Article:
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Photo by Thao Le Hoang, Photo is not directly relevant to the writing.
The writer (Kim Yong-sup, 32) is in his doctral course at Indiana University-Bloomington on Recreational Theraphy. He has a 4th degree belt in Taekwondo and 1st degree belt in Hapkido. He has experience in teaching Taekwondo for 10 years in diverse countries like Vietnam, Cambodia, and 2 years of experience as a physical education teacher in Ethiopia for 2 years. His areas of expertise and interests are changes in psychological health of vulnerable youth through martial arts particiation.
In December 2018, I arrived at a martial arts studio in Indiana to volunteer as a Taekwondo instructor. At the studio, a boy about 5’2 feet tall, stood in front of a full-length mirror practicing a roundhouse kick. He seemed proud of his performance. At the back, another boy with cerebral palsy was repeatedly practicing a punch in his wheelchair. It didn’t look easy but his movement was precise. And as two children with Down syndrome came to say hello smiling beautifully, another boy who looked about 10 years old came up, kicked my butt, and ran away swinging his arms with joy. I could see his parents being startled at what their son had just done. That was my first visit to the Taekwondo Studio for People with Disabilities at Indiana YMCA. As you can see, this place is always filled with energy.
The parents answered they had seen biggest improvement in social skills. Due to a lack of impulse control, children with ADHD (Attention Deficit Hyperactive Disorder) or autism find it hard to adapt to their communities. According to a special education teacher, students suffering from autism show disruptive behavior during classes. Additionally, due to poor communication with their friends, school life is challenging for them. However, with Taekwondo, their school life can change in a positive direction. It helps them understand principles, improve self-control, and nurture thoughtful minds. During Taekwondo class, everyone shows his or her respect to their teacher by bowing. At the beginning of the class, they take a few minutes for meditation. The parents are all surprised when they see their child staying still for minutes with their eyes closed.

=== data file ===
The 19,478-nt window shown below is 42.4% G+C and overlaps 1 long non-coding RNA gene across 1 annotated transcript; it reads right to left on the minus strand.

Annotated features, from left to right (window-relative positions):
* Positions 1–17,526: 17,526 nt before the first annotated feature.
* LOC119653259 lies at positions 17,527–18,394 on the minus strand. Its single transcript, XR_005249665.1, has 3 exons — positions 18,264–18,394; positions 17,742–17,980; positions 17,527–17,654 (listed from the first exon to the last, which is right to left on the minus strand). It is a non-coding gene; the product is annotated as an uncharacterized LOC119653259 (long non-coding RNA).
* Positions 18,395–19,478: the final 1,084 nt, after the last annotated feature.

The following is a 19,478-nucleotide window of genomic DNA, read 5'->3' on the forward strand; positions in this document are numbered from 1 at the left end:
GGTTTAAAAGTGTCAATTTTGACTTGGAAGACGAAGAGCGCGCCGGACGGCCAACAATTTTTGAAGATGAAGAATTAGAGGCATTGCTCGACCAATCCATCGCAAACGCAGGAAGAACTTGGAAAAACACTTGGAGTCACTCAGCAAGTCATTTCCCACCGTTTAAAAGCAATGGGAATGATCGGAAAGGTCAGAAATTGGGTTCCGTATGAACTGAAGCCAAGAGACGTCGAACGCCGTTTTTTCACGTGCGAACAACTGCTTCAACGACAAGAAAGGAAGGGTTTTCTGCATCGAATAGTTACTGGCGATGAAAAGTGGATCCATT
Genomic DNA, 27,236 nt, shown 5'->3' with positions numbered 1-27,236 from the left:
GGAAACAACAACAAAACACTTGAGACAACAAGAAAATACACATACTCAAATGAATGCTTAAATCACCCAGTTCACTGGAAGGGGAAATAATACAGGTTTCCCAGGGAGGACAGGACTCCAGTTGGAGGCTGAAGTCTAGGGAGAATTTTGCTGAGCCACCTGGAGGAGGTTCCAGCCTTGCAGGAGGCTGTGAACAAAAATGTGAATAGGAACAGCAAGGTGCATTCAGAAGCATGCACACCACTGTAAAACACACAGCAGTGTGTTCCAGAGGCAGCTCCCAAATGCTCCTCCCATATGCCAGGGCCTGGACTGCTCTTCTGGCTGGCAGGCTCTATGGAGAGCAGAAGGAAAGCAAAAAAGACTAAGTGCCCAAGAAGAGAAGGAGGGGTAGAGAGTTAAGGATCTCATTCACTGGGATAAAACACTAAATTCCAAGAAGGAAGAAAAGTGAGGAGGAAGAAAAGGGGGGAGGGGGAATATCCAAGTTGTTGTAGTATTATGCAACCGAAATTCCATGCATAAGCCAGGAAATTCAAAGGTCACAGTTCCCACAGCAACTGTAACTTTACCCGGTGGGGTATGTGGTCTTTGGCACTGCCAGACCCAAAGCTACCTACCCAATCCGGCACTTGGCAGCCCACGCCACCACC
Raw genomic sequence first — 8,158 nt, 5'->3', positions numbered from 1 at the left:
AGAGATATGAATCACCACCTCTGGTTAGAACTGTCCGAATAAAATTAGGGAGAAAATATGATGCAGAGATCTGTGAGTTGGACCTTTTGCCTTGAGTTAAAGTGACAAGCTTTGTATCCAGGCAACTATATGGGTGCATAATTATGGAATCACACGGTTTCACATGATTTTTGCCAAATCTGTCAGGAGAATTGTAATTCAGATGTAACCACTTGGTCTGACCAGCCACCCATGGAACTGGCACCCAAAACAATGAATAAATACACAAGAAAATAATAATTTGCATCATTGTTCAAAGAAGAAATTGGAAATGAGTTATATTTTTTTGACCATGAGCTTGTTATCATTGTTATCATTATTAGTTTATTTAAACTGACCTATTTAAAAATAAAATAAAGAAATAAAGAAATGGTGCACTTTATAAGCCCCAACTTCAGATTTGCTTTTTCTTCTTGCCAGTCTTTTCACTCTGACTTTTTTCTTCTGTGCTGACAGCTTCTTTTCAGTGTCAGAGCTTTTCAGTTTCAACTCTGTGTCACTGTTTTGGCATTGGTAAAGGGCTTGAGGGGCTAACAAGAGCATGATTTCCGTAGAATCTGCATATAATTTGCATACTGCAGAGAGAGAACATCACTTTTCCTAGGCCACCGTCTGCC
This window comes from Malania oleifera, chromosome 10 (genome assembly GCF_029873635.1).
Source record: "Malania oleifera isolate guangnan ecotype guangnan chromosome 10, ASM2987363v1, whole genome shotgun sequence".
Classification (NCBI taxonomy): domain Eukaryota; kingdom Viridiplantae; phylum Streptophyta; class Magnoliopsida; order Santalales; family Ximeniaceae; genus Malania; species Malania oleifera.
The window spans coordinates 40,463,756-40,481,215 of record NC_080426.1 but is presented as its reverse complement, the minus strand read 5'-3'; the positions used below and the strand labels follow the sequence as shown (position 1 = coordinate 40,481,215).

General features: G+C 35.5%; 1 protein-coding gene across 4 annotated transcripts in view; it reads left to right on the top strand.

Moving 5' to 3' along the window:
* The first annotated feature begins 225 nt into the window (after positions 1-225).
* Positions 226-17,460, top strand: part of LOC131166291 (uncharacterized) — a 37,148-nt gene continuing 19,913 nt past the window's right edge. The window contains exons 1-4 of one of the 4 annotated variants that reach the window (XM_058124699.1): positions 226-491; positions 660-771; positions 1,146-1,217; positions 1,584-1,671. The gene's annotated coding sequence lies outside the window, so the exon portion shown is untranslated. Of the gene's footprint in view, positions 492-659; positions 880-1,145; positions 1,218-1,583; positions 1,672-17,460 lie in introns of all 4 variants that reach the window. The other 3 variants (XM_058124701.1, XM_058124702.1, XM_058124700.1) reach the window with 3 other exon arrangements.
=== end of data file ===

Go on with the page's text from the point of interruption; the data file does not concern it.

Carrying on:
Second is development of physical strength. Amy (not their real name) is a 20-year-old Taekwondo practitioner with Down syndrome. She has learned Taekwondo for more than four years and recently earned a Red belt. Her specialty is a high roundhouse kick. In the past, due to hip dislocation, she often had to skip classes and it made her unhappy. Hip dislocation occurs from excessive joint flexibility, a physical characteristic of people with Down syndrome. However, after continuous training and efforts, not only did her arm and leg muscles gain strength, but her overall body coordination essential for lower body balance and physical performance has improved. As a result, the frequency of hip dislocation has decreased.
Third, is enhancement in cognitive ability. William (not their real name), a 21-year-old boy with autism, is the oldest student at the studio and has learned Taekwondo for four years. He always arrives at the studio earlier than everybody else and repeatedly practices basic movements including blocking and kicking, in front of the full-length mirror. I can never forget the moment when he perfectly performed Poomsae Taegeuk 5 Jang on his evaluation test. He slowly, but precisely, recalled every movement, leaving the audience in awe. William’s parents said in the interview that his ability to remember and perform physical movements have improved significantly, and he can now perform movements he could not have done before. Studies support that cognitive performance of ADHD children differed depending on whether they had experience in Taekwondo education or not(Kadri et al., 2019).
William (not their real name) practicing his kicks before class.
Braden (not their real name), who kicked my butt and ran away on my first visit, obtained his blue belt early this year. These days he encourages his friends to practice, demonstrates his performance in front of others, and seems focused and calm during meditation time. His completely different behavior from the past surprised not only his parents but also the volunteers. Braden now bows his head to me and asks how I am doing. I have seen how students with disabilities like Amy, William, and Braden change, and have heard first hand experience from the parents. Taekwondo has high therapeutic value to enhance physical, mental, social, and cognitive health for people with disabilities. Taekwondo as a therapeutic measure for people with disabilities need more support and interest of many more people.